After a long process of consultation and negotiation that started in 2009 and involved government institutions, the civil society, the private sector, the academic world of about 130 countries and the UN agencies, the Committee on World Food Security (CFS) ratified the « Voluntary Guidelines on the Responsible Governance of Tenure of Land, Fisheries and Forests in the Context of National Food Security. ».
The presentation of FAO’s website that we reproduce below underlines in a very clear way the limits of the text that it has been approved.
« Promoting secure tenure rights and equitable access to natural resources.
The Voluntary Guidelines on the Responsible Governance of Tenure of Land, Fisheries and Forests in the Context of National Food Security promote secure tenure rights and equitable access to land, fisheries and forests as a means of eradicating hunger and poverty, supporting sustainable development and enhancing the environment.
Setting out principles and internationally accepted standards.
These Guidelines set out principles and internationally accepted standards for responsible practices. They are a framework that actors can use when developing their own strategies, policies, legislation and programmes. They allow government authorities, the private sector, civil society and citizens to judge whether their proposed actions and the actions of others constitute acceptable practices.
Legal status of the Guidelines.
These Voluntary Guidelines are not legally binding. They do not replace existing national or international laws, commitments, treaties or agreements. They do not limit or undermine any legal obligations which States may have under international law. As a soft law instruments they have positive impact in guiding national policies, legislation and programmes. »
The following links give access to the final text of the Guidelines, in French, in English and in Spanish.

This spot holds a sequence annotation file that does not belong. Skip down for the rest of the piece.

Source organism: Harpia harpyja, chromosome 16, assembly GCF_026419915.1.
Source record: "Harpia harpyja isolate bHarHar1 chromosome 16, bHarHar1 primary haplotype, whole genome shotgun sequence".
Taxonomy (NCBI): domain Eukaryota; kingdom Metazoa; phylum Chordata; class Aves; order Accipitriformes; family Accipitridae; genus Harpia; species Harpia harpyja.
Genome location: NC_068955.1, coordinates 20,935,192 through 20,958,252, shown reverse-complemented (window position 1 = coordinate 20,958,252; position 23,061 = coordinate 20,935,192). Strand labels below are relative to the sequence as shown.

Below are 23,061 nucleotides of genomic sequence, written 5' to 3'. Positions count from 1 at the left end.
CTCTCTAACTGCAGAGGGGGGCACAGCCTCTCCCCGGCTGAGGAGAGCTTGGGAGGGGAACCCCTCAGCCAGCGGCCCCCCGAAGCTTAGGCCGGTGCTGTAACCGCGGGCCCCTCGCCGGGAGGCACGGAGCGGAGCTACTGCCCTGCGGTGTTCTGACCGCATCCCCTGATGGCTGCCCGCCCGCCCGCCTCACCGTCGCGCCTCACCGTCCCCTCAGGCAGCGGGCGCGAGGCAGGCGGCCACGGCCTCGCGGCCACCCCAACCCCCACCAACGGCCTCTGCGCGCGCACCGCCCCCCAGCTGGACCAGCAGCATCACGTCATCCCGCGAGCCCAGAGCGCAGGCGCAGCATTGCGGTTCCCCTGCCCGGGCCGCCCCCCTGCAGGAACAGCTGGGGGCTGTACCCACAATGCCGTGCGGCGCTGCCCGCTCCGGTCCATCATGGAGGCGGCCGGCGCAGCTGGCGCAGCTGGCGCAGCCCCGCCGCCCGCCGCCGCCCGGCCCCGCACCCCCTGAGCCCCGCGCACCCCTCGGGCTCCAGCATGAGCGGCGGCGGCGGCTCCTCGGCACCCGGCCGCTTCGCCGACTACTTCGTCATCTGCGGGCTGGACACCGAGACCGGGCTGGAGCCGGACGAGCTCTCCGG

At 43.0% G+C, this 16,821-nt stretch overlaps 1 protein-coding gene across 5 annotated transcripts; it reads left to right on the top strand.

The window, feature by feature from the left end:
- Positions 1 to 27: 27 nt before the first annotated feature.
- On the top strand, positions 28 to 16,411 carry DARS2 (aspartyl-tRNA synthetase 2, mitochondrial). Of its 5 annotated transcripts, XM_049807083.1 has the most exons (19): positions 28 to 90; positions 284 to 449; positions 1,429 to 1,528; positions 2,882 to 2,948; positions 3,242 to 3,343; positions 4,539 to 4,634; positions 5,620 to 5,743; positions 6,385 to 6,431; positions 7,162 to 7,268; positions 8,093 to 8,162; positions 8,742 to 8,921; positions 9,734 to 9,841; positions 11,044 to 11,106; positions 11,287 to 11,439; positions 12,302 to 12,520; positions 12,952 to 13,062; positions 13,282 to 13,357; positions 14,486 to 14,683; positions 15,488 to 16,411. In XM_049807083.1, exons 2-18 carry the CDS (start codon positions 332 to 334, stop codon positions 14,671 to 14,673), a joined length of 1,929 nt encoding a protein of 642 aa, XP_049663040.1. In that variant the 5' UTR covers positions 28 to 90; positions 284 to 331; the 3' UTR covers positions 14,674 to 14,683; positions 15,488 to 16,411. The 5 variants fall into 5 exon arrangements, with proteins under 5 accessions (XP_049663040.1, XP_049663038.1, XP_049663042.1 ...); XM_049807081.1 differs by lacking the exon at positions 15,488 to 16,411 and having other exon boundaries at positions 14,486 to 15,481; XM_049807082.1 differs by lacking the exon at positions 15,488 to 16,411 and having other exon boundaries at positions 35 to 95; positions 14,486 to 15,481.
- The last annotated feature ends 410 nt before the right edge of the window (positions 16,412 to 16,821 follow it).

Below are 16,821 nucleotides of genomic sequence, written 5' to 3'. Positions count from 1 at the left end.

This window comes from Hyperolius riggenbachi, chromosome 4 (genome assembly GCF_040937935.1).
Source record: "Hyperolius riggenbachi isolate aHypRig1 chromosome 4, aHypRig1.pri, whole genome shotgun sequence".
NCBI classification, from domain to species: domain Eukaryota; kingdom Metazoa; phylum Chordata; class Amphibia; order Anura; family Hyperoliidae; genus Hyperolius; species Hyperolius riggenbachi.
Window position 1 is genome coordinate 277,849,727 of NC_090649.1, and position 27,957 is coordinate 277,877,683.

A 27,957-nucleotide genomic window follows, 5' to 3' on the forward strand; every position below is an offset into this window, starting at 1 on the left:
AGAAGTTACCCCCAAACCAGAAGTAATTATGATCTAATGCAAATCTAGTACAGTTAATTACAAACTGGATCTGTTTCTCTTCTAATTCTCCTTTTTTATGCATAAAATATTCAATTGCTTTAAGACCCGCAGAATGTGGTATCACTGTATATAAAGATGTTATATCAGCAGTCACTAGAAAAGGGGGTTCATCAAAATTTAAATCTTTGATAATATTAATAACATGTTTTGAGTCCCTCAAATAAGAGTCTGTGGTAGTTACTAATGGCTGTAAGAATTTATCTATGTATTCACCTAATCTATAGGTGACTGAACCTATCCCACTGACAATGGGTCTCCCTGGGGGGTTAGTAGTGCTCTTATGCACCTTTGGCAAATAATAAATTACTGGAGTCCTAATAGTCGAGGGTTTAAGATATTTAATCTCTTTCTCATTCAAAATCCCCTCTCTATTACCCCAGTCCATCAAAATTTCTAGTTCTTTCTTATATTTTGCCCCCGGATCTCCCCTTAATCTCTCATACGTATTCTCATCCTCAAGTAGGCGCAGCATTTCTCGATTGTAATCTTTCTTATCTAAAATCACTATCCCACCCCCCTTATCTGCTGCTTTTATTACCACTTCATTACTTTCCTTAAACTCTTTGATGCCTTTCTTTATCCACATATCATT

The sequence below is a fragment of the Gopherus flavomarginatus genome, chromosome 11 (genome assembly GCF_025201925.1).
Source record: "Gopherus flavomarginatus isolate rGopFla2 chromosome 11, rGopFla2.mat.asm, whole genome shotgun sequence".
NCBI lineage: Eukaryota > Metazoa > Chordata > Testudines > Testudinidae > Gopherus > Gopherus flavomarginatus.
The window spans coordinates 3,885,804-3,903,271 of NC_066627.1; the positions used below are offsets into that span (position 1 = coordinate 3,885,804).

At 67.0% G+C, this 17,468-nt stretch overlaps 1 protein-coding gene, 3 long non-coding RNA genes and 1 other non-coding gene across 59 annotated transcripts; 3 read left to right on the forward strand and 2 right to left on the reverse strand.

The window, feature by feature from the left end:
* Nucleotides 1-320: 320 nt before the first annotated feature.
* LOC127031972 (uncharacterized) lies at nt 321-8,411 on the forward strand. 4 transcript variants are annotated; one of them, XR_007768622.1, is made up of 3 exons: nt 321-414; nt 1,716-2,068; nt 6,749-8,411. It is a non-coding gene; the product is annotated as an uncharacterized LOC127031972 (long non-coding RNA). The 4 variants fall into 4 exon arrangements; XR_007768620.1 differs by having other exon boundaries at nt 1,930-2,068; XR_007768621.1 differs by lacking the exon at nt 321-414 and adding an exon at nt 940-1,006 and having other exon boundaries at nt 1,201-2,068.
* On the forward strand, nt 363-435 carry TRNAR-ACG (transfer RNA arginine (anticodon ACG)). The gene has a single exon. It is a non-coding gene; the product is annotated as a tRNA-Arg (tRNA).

You can find in the FAO website the Chinese, Arabic and Russian versions of the Voluntary Guidelines and some complementary informations on the process of their elaboration.
The Civil Society Organizations hope it will be possible to rely on the content of the Guidelines to strengthen their actions pro the improvement of the governance of Tenure of Land, Fisheries and Forests, taking the States to change their public policies and their legal frameworks.
We share this hope in AGTER, but we are clear that we have still a long way to go. Defining a theoretical common objective at this level is, in itself, a very positive step. Creating the conditions so that this objective can be achieved is a much more ambitious and difficult task.
We will soon dedicate other articles to the analysis of the content of the approved voluntary guidelines.
|We invite the members of AGTER, the members of the network and the users of this website to read attentively the Guidelines and to send us their observations and proposals, in order to contribute to built the new governance mechanisms of land and natural resources that the world needs.|